Duvar English – Reuters

The European Union has said that it’s “extremely worried” about the escalating tensions between Greece and Turkey in the eastern Mediterranean.

The bloc, which has imposed an entry ban and asset freeze on two Turkish energy executives, also called for dialogue.

“The latest developments are extremely worrying,” European Commission foreign affairs spokesman Peter Stano said.

On Aug. 11, Turkish Foreign Minister Mevlüt Çavuşoğlu said that Turkey will issue gas exploration and drilling licences in the eastern Mediterranean, further raising tensions with Greece which said it would seek an emergency EU meeting to address the issue.

The two NATO allies vehemently disagree about their overlapping claims for hydrocarbon resources in the eastern Mediterranean, based on conflicting views of how far their continental shelves extend in waters dotted with islands.

On Aug. 10, Turkey sent an exploration vessel into a disputed area, ending a brief period of calm brokered by Germany. Ankara said a maritime deal Greece signed with Egypt last week showed it could not trust Athens, and vowed to continue surveying waters that are also claimed by Greece and Cyprus.

Çavuşoğlu said Turkey’s Oruç Reis exploration vessel would continue its work, which Greece has decried as illegal, and Ankara would issue new seismic exploration and drilling licenses by the end of August.

“Our determination is unfaltering here,” he told reporters in Ankara. “We will not compromise in any way from this.”

Backing up Çavuşoğlu’s unyielding tone, Turkey’s Presidential Communications Director Fahrettin Altun tweeted on Aug. 11 video footage of Turkish fighter jets, warships and exploration vessels deployed at sea.

“Every drop of our blue homeland is sacred,” Altun tweeted, referring to a doctrine championed by recent Turkish naval commanders calling for Ankara to adopt a more muscular approach in its coastal waters.

Turkey says it has the longest coastline in the eastern Mediterranean but is penned in to a narrow strip of coastal water by the presence of numerous small Greek islands close to its shore. Greece and other regional states cite a United Nations accord to support their maritime demarcations.

Greece urges Turkey to withdraw vessel from continental shelf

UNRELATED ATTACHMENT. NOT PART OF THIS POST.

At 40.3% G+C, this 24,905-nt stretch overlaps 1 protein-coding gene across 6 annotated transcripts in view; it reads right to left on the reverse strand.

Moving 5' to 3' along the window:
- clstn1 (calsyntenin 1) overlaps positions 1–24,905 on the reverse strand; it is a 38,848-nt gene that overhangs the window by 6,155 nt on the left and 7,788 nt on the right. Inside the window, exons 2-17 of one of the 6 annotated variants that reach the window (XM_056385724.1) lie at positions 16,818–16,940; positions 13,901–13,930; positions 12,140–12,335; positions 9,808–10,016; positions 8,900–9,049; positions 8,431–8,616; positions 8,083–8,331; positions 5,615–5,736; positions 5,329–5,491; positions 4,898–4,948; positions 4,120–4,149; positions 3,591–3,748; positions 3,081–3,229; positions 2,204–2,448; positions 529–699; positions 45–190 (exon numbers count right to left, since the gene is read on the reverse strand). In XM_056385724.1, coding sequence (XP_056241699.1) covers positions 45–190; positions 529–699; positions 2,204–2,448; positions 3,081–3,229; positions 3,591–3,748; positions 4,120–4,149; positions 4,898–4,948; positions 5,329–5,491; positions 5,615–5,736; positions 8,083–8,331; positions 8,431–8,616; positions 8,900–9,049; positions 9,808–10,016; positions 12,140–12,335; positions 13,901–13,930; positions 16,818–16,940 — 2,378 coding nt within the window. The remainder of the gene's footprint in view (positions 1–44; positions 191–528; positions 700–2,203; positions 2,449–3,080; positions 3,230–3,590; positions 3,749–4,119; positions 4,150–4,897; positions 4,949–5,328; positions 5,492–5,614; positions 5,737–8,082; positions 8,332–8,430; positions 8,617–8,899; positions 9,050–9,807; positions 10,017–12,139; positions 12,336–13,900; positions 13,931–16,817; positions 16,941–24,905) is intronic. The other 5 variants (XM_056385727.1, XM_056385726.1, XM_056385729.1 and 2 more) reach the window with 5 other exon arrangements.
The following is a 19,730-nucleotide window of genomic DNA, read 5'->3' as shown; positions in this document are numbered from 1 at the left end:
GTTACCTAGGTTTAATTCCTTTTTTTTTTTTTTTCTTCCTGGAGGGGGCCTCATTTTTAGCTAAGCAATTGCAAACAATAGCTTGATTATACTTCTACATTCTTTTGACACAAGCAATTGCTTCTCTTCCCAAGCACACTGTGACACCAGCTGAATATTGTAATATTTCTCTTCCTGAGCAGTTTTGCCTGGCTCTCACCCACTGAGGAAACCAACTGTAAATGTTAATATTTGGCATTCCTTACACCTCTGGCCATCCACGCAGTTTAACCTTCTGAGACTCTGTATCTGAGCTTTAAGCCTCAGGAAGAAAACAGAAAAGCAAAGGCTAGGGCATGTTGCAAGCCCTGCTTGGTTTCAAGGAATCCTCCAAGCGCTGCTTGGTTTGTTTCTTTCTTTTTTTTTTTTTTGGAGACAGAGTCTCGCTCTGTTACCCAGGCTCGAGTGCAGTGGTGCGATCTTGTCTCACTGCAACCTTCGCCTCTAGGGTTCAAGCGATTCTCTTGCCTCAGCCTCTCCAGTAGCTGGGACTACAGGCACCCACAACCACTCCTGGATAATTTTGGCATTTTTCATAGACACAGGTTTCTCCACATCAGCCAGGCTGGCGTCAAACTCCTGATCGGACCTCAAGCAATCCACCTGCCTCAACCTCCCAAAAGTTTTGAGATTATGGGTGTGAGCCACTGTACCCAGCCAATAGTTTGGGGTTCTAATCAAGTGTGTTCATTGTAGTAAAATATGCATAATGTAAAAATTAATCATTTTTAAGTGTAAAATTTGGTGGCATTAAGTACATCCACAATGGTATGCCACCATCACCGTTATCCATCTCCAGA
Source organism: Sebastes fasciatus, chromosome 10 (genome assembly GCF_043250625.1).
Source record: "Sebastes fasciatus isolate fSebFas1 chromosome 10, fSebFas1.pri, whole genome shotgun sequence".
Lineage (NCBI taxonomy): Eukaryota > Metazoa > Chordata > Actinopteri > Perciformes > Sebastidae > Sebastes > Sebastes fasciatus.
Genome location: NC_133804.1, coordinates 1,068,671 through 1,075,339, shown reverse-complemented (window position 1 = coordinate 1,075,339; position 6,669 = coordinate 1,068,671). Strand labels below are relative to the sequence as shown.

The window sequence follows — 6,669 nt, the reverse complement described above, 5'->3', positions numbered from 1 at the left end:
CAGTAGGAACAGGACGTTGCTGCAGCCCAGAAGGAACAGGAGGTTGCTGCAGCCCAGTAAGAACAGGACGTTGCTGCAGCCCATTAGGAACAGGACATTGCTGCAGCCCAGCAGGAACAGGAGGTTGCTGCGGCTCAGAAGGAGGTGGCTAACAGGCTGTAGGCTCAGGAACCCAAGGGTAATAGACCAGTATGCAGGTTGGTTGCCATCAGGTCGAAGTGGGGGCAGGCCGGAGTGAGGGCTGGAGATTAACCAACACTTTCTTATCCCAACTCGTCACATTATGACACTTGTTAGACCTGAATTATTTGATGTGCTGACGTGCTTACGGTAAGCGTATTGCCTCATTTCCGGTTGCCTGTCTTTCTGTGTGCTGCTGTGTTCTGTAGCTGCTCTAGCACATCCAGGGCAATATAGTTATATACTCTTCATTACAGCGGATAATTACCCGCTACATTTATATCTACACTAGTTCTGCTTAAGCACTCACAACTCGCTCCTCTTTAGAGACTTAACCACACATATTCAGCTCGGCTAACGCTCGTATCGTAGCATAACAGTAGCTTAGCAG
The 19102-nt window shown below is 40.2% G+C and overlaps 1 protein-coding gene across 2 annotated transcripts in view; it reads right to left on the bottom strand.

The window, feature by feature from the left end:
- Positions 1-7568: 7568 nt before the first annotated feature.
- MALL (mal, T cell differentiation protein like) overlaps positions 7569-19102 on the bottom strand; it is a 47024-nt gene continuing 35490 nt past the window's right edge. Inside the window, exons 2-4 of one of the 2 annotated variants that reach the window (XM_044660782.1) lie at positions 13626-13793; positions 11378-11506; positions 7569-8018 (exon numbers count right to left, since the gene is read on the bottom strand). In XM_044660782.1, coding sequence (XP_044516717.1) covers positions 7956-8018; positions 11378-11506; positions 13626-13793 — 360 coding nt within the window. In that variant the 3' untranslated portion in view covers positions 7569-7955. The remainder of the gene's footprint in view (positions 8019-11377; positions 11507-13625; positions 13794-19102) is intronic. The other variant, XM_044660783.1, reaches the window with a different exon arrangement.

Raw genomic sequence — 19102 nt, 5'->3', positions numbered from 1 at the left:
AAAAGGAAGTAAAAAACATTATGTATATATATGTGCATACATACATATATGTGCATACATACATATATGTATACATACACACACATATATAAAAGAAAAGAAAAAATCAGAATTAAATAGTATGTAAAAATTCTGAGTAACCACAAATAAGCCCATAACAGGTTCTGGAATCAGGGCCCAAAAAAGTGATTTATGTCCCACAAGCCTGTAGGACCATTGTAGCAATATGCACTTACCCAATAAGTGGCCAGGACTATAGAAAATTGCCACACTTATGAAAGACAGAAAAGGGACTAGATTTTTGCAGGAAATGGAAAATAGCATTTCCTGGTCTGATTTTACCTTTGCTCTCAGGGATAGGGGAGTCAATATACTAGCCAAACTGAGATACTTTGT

Greek Foreign Minister Nikos Dendias urged Turkey on Aug. 11 to withdraw its vessel from the Greek continental shelf.

“Greece will defend its sovereignty and its rights. We are calling on Turkey to immediately leave the Greek continental shelf,” Dendias said in statements aired on state ERT TV.

Earlier, Athens said it would request an emergency meeting of the European Union foreign affairs council, the prime minister’s office said.

Turkey’s presidential spokesman İbrahim Kalın said that two months of talks between Greece and Turkey had led to “an understanding” between them which was then scuppered by the announcement of the Greek-Egyptian deal on Aug. 6.

“The moment the accord with Egypt was announced, we received very clear orders from our president. ‘Stop the talks,'” Kalın told broadcaster CNN Turk at the weekend.

The United States, saying it took no position on maritime boundary issues of other states, expressed deep concern at Turkey’s exploration work and called for a return to talks.

“We strongly support dialogue between Greece and Turkey and encourage the parties to resume discussing these issues,” a U.S. State Department spokesperson said.

Turkey: Three taken to hospital after Greek navy opens fire on private boat

Also on Aug. 11, Turkish Coast Guard Command announced that three people were injured when Greek navy opened fire on a private boat off the coast of Muğla.

According to its statement, two Turkish and one Syrian nationals were taken to Marmaris State Hospital following the incident.

The boat sank after being opened fire on and an investigation was launched into the incident, it said.